Develop stories from a place of passion and obsession and innate, time-tested curiosity and passion, a place where thematic issues collide with the conceptual, set in an arena that fuels the dramatic as much as it informs any characters you can place within it.

Write the story you should be writing.

Which is an even better writing this than… run.

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Who You Are and Who You Ain’t

From Larry Brooks… introducing you to an article by James N. Frey.

Chances are you’ve heard of James N. Frey.  He wrote one of the iconic writing craft books of all time, How to Write a Damn Good Novel (1987), which after three decades remains a consistent seller and presence on the craft shelf of most bookstores and collectors of writing wisdom.

He’s been very generous with me, relative to my own work, blurbing not only my own writing books, but also my fiction. But that’s not the sum total of why I like and respect the guy (which are separate criteria). He tells it like it is – something I’ve tried to emulate –  which in the polite company of the collective writing conversation is both a rare and refreshing clarifier among a plethora of vague and often contradictory and downright confusing advice (“Story Trumps Structure,” anyone?).

So today I’m rerunning an article he contributed to my site, Storyfix.com, some eight years ago, a piece that still comes up at conferences as something writers remember, and credit as a milestone in their own writing journey. I’m the first to line up with that response, because it’s one of the boldest, most cringingly accurate musing on the writing life I’ve ever read.

Who You Are, and Who you Ain’t

By James N. Frey

Did you notice, when you told your mother or father, sister, brother, or friend that you wanted to be a writer, the shocked, hurt, bewildered expression on their faces?  Spouses, upon hearing the news, often get ill or take to the bottle. Some start packing.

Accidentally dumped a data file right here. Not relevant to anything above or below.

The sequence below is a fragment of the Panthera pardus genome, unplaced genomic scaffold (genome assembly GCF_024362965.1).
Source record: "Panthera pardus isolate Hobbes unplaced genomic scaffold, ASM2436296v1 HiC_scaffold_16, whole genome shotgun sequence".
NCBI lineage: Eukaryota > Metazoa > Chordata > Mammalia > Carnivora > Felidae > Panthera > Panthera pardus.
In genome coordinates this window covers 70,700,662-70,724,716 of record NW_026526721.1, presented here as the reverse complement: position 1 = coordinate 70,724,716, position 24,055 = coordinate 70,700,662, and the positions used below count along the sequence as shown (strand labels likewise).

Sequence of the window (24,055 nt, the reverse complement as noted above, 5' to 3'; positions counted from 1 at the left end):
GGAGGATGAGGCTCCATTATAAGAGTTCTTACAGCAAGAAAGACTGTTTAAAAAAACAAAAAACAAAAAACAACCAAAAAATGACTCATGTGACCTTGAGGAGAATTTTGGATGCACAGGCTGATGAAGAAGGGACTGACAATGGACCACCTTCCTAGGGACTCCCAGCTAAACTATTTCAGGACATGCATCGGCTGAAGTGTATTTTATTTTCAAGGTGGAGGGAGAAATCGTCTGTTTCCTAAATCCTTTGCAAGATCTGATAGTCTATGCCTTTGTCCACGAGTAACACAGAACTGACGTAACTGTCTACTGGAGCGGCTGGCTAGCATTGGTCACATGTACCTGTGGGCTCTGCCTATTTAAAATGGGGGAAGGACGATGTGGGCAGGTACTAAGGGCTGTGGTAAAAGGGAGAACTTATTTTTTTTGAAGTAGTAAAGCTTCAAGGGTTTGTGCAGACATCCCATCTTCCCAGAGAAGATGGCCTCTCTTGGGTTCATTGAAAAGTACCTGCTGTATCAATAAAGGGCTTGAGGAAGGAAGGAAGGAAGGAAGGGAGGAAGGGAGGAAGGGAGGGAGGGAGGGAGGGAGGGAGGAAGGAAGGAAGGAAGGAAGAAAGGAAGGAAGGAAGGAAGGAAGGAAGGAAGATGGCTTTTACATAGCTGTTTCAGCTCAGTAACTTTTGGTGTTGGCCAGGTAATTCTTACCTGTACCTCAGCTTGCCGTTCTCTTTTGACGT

There are a lot of great quotes from famous writers on writing that tell of the struggle writers go through.  Supposedly Hemingway said that to be a writer all you have to do is “go into your room, sit in front of your typewriter…and stare at a blank page until blood comes out of your forehead.”

We all know what it feels like to have blood trickling down our forehead.  We all know there are days when the words will not flow from our brain to our fingertips, days when the most used key on the keyboard is the delete key, days when you think your mother was right — you should have taken the Post Office exam.  We all know days when we say, what the hell am I doing bleeding from my forehead when I could be…playing golf…or fishing…or playing frisbee with my dog.

Of course writers don’t play golf or go fishing or play frisbee with the dog.  Few writers even have dogs.  Who the hell has time for dogs?  Writers don’t go out to a lot of movies, or baseball games, or picnics in the park.  Writers don’t do much of anything but write, think about writing, or talk about writing.  We go into our little rooms, turn on our music, and turn on our machines and stare at the screen until blood comes out of our foreheads. That’s the writing life.  Not all that glamorous or glorious, is it?  Taken a day at a time.

And then after countless hours of agony writing, rewriting, workshopping, editing, getting critiques, reading books on craft — some of which are damn good — we try to get published and we find that bleeding from the forehead wasn’t all that bad. Now we’re getting banged on the forehead with rejection slips that hurt more than getting hit with a sledgehammer.

Anybody ever tell you your work was not right for their list?  What the hell that does that mean?  They have too many critically acclaimed bestsellers on their list?

How about they tell you it’s beautifully written…they loved your characters…you obviously have a lot of talent and a great future,  but, gee, it’s just not right for our list…we’re not taking on any new clients at this time.  Then why the hell did they say yes to your query letter?

We try to find out what’s wrong, so we go back to book doctors and writers’ workshops and hear that our work is boring or not right for the market, old-fashioned or too avant-garde, doesn’t fit the genre, or is too derivative, and we go back to our room and bleed some rewrite out of our foreheads.

These book doctors charge like hell — there go the kid’s braces — and so we try agents who charge reading fees to finance their trips to the French Riviera.